Hacking Military Video Surveillance Feeds

Author: John Honovich, Published on Dec 17, 2009

The US military's embarrassing situation illuminates trade-offs and risks of video surveillance encryption. The Wall Street Journal released an investigative report examining how Shiite fighters in Iraq used cheap downloadable software to access video feeds from US Predator drones. You can download the software, SkyGrabber, from their website.

Interesting, as the WSJ notes, this is not technically hacking because the feeds were transmitted unencrypted via commercial satellite feeds.

It's likely that this is not simply incompetence but the result of operational and logistical difficulties in implementing encrypted feeds. US officials said that, "The difficulty is that adding encryption to a network that is more than a decade old involves more than placing a new piece of equipment on individual drones." Even for the US military, the cost might have been too substantial. On the other hand, the risk and the potential damages of such interception may be worse.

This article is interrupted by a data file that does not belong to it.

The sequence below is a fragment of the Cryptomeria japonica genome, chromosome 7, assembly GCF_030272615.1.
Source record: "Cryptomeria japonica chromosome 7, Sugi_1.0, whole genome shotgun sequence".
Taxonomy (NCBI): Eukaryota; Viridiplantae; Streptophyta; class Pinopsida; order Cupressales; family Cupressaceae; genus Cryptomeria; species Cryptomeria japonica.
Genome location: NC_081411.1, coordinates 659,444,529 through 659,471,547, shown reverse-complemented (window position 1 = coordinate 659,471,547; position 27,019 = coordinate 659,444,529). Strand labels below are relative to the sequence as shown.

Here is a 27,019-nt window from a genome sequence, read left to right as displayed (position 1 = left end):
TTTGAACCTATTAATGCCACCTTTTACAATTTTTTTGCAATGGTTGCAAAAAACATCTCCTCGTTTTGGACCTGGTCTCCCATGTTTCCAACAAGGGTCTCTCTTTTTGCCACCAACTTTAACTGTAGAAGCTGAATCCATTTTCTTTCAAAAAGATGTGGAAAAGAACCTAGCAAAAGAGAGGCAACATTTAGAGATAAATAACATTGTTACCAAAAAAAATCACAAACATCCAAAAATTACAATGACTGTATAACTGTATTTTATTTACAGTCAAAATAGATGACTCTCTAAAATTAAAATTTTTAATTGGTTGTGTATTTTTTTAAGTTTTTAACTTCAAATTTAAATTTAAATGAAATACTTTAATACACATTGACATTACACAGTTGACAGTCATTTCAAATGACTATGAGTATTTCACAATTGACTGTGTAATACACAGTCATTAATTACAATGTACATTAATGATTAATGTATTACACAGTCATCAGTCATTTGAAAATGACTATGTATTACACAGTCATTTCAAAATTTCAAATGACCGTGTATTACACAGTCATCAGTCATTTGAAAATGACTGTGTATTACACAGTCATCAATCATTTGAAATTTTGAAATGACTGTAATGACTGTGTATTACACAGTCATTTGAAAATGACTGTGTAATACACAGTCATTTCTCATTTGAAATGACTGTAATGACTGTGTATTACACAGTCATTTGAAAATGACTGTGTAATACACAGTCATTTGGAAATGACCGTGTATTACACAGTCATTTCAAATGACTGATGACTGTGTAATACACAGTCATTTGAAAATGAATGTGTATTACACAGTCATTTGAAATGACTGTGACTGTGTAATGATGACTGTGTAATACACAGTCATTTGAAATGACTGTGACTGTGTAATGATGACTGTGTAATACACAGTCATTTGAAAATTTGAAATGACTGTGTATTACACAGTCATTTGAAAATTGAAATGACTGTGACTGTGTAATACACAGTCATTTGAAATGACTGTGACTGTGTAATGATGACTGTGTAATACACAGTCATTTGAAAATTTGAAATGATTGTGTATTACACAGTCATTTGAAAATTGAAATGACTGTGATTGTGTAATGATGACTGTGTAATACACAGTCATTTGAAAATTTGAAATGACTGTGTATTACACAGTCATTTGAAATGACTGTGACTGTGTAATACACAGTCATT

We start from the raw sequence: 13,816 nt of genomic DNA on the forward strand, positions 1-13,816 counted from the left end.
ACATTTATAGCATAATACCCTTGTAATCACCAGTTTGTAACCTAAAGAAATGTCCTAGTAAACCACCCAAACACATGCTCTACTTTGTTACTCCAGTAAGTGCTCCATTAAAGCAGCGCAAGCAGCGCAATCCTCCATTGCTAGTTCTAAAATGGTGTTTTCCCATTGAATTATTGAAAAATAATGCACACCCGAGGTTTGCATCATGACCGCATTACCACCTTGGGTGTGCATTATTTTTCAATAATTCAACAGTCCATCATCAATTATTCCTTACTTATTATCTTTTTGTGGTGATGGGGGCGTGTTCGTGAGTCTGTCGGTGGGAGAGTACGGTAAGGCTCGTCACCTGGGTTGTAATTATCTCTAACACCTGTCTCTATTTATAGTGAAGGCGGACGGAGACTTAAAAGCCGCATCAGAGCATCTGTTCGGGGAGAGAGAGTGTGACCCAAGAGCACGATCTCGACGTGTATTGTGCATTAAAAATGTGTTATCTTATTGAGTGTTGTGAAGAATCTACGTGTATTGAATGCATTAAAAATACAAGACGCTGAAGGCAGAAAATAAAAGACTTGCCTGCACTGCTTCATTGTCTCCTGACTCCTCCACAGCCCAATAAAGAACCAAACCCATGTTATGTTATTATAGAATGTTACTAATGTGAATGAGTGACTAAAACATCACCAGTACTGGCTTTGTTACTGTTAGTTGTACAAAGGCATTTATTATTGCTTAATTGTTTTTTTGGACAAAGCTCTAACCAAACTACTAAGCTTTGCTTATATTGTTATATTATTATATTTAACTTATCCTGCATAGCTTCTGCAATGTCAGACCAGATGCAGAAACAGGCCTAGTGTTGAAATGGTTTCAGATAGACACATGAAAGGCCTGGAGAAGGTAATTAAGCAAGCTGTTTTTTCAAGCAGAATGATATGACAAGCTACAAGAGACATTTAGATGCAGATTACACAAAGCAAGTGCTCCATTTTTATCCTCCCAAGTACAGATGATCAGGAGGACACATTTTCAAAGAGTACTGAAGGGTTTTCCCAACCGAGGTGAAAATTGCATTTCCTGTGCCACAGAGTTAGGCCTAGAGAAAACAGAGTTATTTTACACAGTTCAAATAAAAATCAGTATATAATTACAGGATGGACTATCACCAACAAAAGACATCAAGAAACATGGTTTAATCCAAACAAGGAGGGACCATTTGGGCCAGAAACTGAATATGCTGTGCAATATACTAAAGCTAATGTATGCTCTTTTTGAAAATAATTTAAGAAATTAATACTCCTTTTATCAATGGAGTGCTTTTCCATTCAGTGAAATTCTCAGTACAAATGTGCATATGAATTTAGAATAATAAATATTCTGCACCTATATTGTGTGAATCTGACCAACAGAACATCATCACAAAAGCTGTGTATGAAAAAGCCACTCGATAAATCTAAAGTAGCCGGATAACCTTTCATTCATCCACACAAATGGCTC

In the commercial sector, wireless video surveillance systems commonly are unencrypted or use encryptions so basic that a moderately technical adversary could decrypt. The difference between those scenarios and the military is the motivation to access video feeds from a supermarket's parking lot is dramatically lower than in a war zone.

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